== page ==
UNITED STATESAlison Moodie
The US-based Council for Higher Education and Accreditation, CHEA, has launched an international division, arguing that as internationalisation spreads there is a pressing need for institutions around the world to work together to establish a shared global system of quality assurance.
Delhi University, arguably India’s top higher education institution, is facing criticism for its decision to adopt a four-year degree model. Lecturers and students are bitterly opposing the latest in a series of sweeping changes and accuse the university of bending over backwards to accommodate Education Minister Kapil Sibal’s numerous higher education schemes.
When Keiko Ozawa (18) said she wanted to study abroad, she was strongly discouraged by family and friends. “‘Be sensible’ was the common answer I heard,” she said. “Everybody pointed out that foreign courses are too expensive and demanding, and that I would never be able to cope and it would be a waste of money.”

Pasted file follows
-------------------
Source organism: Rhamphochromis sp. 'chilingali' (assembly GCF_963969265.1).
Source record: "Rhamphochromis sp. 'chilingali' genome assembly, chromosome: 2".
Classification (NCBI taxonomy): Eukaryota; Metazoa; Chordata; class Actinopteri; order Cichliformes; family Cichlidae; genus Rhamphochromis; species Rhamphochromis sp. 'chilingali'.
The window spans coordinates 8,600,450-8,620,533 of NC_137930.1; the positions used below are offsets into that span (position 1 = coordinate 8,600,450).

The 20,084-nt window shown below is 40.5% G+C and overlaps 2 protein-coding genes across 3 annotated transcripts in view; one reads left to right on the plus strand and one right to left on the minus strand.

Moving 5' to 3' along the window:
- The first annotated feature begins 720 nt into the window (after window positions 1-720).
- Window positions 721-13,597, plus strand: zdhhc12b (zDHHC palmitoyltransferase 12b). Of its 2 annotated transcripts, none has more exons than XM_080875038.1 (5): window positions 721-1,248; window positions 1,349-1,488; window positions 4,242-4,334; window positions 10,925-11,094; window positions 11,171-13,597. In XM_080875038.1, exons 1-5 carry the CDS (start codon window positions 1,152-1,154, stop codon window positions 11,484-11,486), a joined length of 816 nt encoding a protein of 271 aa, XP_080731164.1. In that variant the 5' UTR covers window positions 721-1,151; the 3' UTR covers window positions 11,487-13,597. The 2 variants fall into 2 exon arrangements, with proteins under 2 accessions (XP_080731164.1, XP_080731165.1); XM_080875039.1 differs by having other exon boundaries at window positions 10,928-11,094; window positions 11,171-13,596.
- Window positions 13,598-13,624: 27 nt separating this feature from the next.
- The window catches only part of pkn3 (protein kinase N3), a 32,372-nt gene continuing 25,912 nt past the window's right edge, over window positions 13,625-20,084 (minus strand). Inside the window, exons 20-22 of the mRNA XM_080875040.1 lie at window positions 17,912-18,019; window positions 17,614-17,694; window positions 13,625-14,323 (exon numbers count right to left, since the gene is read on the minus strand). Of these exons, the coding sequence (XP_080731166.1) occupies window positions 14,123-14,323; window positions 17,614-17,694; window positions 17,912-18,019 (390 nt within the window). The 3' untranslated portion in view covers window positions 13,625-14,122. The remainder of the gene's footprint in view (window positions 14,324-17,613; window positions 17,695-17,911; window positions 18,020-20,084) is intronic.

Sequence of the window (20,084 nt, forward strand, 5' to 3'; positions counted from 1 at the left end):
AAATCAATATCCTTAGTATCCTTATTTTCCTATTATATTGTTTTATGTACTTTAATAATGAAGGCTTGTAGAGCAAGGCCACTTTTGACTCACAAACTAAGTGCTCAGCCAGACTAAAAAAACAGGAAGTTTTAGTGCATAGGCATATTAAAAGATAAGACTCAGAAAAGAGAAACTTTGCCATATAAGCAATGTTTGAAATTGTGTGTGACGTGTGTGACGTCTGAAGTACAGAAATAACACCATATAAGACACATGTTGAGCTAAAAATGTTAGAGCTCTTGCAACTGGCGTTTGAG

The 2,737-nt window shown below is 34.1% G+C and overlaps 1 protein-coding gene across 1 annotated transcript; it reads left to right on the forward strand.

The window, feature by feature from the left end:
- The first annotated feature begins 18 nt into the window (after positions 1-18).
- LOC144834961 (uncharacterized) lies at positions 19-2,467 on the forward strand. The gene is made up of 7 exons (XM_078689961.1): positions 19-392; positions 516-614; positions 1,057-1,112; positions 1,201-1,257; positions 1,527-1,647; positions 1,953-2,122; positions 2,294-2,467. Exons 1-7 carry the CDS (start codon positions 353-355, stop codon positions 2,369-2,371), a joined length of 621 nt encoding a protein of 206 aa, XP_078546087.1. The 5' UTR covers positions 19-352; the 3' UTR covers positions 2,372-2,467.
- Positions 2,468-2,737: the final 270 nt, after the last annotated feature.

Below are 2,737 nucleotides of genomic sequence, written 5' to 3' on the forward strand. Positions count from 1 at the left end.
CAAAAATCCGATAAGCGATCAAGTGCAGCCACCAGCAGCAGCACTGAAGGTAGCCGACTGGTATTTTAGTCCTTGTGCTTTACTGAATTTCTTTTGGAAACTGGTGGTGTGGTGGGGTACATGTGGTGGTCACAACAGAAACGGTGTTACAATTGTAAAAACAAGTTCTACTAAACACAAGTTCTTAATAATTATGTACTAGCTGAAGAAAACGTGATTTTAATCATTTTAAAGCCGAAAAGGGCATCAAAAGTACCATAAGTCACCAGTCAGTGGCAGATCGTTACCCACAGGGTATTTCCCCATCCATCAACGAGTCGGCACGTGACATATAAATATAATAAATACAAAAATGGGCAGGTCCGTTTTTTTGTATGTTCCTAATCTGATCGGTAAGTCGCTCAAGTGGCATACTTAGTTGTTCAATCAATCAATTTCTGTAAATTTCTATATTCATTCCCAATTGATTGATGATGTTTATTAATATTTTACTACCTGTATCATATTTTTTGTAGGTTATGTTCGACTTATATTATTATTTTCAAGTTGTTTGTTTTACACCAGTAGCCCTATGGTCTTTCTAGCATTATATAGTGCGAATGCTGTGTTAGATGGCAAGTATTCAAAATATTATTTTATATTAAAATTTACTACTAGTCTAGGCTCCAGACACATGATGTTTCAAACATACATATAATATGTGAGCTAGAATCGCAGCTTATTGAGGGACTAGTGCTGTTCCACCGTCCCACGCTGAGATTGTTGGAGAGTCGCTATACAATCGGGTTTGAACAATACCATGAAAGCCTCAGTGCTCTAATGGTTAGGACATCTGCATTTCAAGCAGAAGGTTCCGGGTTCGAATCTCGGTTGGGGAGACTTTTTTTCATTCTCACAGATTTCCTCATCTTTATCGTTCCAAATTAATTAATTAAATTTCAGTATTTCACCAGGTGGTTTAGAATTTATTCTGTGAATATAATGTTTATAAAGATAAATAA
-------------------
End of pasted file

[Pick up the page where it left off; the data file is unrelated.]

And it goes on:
Increasingly, university courses in Vietnam are switching to being taught in English as part of an internationalisation drive in higher education. But there are linguistic and financial challenges.
UNITED KINGDOMIris Chiang
The British government's decision on London Metropolitan University's international students shows a self-destructive tendency linked to its feelings of receding world power and insecurity. Is the real plan to control universities and turn them into administrative bodies rather than places where students can learn the vision and values that promote progress across the world?